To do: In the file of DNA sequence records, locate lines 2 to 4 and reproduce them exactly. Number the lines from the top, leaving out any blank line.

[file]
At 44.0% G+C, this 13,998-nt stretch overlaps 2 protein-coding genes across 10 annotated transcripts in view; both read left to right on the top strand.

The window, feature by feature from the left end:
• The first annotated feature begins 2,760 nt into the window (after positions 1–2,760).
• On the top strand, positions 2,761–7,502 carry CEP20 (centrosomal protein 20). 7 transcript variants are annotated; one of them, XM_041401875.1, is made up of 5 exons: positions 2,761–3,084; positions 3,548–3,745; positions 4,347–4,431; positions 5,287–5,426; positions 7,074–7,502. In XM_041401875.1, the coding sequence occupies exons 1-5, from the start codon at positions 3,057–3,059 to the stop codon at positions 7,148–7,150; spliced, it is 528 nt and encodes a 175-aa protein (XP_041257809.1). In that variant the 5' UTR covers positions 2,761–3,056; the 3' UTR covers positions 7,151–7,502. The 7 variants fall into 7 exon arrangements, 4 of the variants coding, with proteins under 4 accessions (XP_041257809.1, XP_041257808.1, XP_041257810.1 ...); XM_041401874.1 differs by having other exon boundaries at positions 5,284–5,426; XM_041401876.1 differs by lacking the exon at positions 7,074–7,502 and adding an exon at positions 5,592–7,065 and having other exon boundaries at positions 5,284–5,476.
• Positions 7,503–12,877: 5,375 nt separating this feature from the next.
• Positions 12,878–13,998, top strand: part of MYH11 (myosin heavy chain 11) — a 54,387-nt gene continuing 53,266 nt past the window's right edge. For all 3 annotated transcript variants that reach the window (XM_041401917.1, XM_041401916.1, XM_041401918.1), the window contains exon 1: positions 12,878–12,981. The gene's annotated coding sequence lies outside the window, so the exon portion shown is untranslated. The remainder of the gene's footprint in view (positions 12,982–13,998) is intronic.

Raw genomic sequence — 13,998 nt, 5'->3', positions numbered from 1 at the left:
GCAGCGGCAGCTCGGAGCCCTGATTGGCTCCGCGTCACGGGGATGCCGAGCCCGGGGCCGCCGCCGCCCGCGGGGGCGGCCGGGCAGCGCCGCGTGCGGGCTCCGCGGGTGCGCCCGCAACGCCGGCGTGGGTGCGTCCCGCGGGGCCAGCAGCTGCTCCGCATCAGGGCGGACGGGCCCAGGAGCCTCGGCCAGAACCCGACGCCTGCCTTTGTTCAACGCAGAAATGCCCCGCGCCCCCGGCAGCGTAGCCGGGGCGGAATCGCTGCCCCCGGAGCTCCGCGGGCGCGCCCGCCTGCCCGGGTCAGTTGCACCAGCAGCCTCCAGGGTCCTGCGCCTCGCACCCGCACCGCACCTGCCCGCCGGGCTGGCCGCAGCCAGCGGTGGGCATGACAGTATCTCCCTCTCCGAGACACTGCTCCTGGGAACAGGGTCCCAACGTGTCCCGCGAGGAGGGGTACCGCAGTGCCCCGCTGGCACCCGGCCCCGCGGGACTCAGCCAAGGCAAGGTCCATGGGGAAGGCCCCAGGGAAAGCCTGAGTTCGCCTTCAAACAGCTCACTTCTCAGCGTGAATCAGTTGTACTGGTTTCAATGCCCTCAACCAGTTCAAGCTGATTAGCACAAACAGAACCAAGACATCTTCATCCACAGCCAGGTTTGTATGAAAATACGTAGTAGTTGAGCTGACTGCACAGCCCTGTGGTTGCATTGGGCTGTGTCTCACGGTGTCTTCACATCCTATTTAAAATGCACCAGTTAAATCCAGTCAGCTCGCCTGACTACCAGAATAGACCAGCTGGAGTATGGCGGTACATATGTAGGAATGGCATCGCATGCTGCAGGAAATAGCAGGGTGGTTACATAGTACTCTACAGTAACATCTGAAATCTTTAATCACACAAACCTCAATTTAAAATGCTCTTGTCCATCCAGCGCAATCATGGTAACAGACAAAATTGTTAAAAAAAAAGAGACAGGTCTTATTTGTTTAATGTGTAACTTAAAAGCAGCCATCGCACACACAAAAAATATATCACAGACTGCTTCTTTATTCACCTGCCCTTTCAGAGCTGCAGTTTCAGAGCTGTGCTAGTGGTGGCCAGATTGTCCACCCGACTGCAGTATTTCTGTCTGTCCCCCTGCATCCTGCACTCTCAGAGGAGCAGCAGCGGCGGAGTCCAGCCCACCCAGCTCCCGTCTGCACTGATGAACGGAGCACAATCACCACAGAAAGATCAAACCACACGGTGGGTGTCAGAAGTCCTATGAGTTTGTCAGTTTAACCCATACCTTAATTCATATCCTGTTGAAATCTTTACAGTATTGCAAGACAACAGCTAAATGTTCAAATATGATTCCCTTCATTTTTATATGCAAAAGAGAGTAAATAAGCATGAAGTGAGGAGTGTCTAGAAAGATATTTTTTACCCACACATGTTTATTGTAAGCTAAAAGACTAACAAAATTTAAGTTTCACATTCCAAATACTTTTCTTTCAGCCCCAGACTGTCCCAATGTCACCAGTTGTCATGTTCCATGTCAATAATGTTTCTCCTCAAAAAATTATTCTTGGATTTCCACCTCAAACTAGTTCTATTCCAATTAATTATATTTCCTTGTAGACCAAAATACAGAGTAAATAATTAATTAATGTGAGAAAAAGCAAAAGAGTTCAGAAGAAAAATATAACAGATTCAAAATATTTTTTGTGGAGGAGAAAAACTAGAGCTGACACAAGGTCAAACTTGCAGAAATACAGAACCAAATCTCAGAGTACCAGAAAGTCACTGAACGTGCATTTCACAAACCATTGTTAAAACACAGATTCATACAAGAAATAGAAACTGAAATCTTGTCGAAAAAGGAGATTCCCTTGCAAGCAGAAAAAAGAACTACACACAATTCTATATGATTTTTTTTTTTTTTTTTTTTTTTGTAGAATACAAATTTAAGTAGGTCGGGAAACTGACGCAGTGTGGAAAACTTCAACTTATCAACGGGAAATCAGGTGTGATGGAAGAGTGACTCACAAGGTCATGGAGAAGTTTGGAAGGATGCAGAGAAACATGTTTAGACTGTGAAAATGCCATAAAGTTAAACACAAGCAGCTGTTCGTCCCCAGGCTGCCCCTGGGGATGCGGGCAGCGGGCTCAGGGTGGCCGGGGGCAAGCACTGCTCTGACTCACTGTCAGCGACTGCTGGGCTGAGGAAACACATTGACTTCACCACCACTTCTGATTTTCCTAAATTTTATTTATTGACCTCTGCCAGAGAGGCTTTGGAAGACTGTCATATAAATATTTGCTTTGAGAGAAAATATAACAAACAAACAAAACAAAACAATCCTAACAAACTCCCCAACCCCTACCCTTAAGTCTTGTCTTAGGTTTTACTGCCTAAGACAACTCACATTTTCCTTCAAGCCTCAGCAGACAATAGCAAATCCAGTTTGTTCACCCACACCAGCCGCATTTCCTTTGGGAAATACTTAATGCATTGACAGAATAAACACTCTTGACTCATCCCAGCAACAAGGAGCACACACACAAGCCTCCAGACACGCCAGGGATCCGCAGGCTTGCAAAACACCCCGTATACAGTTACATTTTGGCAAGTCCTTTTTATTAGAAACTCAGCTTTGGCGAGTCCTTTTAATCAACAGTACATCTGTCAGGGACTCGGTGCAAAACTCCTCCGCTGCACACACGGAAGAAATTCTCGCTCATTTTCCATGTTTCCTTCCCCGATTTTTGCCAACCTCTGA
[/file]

The window, feature by feature from the left end:
• The first annotated feature begins 2,760 nt into the window (after positions 1–2,760).
• On the top strand, positions 2,761–7,502 carry CEP20 (centrosomal protein 20). 7 transcript variants are annotated; one of them, XM_041401875.1, is made up of 5 exons: positions 2,761–3,084; positions 3,548–3,745; positions 4,347–4,431; positions 5,287–5,426; positions 7,074–7,502. In XM_041401875.1, the coding sequence occupies exons 1-5, from the start codon at positions 3,057–3,059 to the stop codon at positions 7,148–7,150; spliced, it is 528 nt and encodes a 175-aa protein (XP_041257809.1). In that variant the 5' UTR covers positions 2,761–3,056; the 3' UTR covers positions 7,151–7,502. The 7 variants fall into 7 exon arrangements, 4 of the variants coding, with proteins under 4 accessions (XP_041257809.1, XP_041257808.1, XP_041257810.1 ...); XM_041401874.1 differs by having other exon boundaries at positions 5,284–5,426; XM_041401876.1 differs by lacking the exon at positions 7,074–7,502 and adding an exon at positions 5,592–7,065 and having other exon boundaries at positions 5,284–5,476.